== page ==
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  1. #1
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    Appropriate Bike for a City Cyclist

    I live in the suburbs of Chicago, where getting to the grocery store/shopping plaza involves a 2.5 mile one-way trip through subdivisions on the most direct route and getting to my college is a 6.5 mile journey through heavily congested, badly potholed roads shared with SUVs oblivious to anyone else but themselves.

    I am a new cyclist and my previous ownership of bicycles has been mostly limited to heavy, badly assembled, steel-frame mountain bikes from Target/Zellers. I rarely bothered riding because their bulk and general drawbacks made the ordeal fairly unpleasant. My goal this summer is to pick up a quality bike that can get me back and forth instead of the car, replace sitting on a stationary bike at the gym for exercise to get me in shape, and run basic errands with. My goal is to build up to doing a 10 mile ride at a time and go from there.

    The real question is: which bikes should I be looking at? I am not familiar with the finer points of purchasing a bike and there are several LBSes to choose from that range from general to highly specialized with bikes that cost more than my car did. I could use some suggestions to help narrow down the options and present a more educated front in my search for an appropriate bike.

    I have been considering between road bikes, hybrid/cross bikes and commuter bikes because I intend only to ride on the roads and possibly a crushed limestone trail in a local park, though around the main streets are heavily salted/sanded in the winter and there's a distinct lack of dedicated bike paths. I have no need for a mountain bike (I've never taken the mountain bikes I own off-road) or commuter bike (the geometry is very uncomfortable to me).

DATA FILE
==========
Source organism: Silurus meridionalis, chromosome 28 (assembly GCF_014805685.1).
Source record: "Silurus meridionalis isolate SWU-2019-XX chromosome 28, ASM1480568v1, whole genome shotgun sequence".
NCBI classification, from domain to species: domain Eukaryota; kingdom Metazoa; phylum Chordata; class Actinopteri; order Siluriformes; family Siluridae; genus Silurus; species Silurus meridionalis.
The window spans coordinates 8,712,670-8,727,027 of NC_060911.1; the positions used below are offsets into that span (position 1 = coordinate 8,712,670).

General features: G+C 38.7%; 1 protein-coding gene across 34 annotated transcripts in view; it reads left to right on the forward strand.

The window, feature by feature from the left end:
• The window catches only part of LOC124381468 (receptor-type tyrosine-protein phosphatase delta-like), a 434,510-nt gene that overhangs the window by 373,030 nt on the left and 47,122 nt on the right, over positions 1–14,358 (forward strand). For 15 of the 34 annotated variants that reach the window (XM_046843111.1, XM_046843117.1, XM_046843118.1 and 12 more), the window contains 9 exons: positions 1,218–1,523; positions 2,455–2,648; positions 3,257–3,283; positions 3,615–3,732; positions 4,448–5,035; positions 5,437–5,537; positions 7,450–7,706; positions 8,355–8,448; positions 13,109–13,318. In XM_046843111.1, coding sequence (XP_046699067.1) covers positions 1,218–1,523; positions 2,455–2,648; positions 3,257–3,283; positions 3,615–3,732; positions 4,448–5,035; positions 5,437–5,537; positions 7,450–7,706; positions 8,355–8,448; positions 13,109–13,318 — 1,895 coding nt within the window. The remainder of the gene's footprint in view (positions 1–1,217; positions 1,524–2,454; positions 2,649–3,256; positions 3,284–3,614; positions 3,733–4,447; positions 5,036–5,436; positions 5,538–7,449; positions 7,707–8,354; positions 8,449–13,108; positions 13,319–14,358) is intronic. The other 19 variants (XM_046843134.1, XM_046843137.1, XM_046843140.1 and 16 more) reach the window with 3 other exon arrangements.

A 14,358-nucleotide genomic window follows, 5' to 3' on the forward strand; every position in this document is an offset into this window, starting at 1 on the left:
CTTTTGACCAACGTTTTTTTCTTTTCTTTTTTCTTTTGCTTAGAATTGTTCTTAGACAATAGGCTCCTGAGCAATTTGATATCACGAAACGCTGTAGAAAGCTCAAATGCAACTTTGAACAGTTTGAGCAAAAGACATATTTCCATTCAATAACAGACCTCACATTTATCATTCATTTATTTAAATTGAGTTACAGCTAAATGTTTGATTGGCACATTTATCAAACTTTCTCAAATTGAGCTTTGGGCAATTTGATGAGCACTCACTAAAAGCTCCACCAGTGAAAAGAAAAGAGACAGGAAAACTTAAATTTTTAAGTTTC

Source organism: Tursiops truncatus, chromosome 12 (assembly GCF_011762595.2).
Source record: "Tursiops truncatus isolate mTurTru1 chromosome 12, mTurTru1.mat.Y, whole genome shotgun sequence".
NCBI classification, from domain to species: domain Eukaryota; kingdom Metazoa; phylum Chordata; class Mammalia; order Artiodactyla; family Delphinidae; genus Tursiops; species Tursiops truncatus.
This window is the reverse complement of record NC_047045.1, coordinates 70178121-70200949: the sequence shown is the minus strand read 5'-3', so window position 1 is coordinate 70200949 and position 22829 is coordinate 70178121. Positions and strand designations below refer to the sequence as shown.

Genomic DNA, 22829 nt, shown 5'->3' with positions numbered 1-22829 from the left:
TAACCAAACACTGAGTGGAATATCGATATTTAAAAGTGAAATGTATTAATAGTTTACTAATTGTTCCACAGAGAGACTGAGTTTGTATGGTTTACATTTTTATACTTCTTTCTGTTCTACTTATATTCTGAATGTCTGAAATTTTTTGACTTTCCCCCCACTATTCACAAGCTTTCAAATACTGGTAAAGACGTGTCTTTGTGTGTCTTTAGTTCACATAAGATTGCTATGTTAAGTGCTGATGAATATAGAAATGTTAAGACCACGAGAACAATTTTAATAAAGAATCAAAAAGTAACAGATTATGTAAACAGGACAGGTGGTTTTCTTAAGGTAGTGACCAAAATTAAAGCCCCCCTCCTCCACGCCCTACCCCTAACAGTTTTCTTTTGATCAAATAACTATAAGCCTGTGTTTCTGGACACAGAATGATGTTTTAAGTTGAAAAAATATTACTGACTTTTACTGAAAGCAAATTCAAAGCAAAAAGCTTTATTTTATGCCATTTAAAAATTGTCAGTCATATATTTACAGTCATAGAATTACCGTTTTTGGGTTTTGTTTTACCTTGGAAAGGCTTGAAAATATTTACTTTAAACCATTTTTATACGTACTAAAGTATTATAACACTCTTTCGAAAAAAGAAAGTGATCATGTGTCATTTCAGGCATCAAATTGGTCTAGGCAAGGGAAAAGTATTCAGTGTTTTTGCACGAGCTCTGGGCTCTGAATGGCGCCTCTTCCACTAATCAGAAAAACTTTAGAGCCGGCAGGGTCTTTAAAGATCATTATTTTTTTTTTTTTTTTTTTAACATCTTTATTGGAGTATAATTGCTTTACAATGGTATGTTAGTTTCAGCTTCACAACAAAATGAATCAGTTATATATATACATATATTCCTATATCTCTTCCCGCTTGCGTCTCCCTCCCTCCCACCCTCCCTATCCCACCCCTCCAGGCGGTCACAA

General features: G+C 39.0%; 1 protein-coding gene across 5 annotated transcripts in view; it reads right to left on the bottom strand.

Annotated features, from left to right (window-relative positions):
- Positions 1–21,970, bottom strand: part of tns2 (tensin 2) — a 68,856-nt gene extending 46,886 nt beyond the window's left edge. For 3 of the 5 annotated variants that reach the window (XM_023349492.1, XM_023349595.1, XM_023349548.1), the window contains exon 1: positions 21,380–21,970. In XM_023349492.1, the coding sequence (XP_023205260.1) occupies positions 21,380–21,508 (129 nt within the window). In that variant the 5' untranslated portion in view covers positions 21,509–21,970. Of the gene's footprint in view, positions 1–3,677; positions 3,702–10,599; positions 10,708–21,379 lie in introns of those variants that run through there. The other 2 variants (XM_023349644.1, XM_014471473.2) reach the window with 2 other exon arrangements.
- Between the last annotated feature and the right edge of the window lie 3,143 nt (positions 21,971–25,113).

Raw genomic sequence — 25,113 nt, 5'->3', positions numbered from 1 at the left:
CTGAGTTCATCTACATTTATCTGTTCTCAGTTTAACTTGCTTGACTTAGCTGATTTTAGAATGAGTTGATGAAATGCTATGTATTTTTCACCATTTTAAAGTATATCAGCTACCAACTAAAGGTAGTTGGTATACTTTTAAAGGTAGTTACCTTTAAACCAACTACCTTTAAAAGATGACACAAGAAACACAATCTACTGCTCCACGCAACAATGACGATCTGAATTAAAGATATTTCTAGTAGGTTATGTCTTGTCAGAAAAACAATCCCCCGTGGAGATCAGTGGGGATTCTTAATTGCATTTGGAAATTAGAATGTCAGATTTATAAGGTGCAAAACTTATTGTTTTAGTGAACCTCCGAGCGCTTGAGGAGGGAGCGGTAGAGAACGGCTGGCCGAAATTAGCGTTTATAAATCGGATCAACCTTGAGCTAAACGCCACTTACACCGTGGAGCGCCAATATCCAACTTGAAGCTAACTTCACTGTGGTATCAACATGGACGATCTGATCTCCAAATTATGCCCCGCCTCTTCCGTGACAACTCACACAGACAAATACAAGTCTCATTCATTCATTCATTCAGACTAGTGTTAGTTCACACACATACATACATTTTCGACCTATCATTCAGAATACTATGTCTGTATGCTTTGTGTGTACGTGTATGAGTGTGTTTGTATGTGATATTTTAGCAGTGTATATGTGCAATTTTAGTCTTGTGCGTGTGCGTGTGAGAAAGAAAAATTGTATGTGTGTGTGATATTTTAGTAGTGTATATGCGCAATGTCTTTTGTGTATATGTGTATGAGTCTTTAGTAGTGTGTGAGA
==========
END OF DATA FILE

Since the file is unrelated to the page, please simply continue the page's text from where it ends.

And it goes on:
Is there anything I should consider between straight handlebars and the drop handlebars used on road bikes? I haven't used drop bars before.

    There are several models I have been introduced to during my forays, ranging from the Trek 7.3 and Trek 1000/1.3 to the Fuji Finest and several Jamises, and a few I saw today at the LBS which I cannot remember the name of (cross or commuter bike with road tires and straight handlebars, a Kona? Koda maybe?). I am trying to keep costs down, but are these bikes more than I need or do they fit the purposes I laid out?

    I am worried that laying out $700 for a new bike might be a risky investment when I haven't actively begun cycling, though I do not want to get stuck with a cheap bike that requires a great deal of maintenance and repairs. I have a secure indoor place to leave the bike at the college and the rest of the time it will probably stay inside my house or very securely locked up. But there are few sources for used bikes that I know about other than Craigslist or maybe some shops downtown and that's a good 30 minute commute minimum by car for me to check them out. I don't have the experience or knowledge to judge between which bikes are best and which are not suitable, what their condition is, and even knowing what to look for without a bike mechanic coming along. Still, there is a major advantage in purchasing a good bike at a cheaper cost and then putting the savings into building a good relationship with the LBS for regular tuneups and maintenance. I don't want to have to many repairs beyond the basics (fixing flats, keeping chain oiled, checking tires, etc.) because I don't have the time to spare. Are there any recommendations for finding and considering used bikes? Several of the LBSes around me don't seem to stock used models or previous years' stuff.

    I'm happy to hear any advice, comments or ideas that anyone might have to give me. I am looking forward to getting into cycling, I just don't know how to go about finding a high quality bike suitable to my needs.

    Thanks very much!

  2. #2
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    Some of the bikes I've heard about via a Craigslist request but haven't checked out:

    54 cm Trek 2300 ZX, carbon fiber frame tubes, alloy fork and stays. Mixed Shimano 600/105 component set, 14 speeds, indexed down-tube shifters, Mavic alloy wheel set, Continental tires, new chain. He's the second owner, first owner had Trek re-paint it two years ago, annually tuned up. He has an aero-bar set he can install if I prefer. Asking: $450

    2005 Trek 1000: stock red, white and blue; 54 cm frame, less than 1000 miles use, very very good shape. Asking: $450.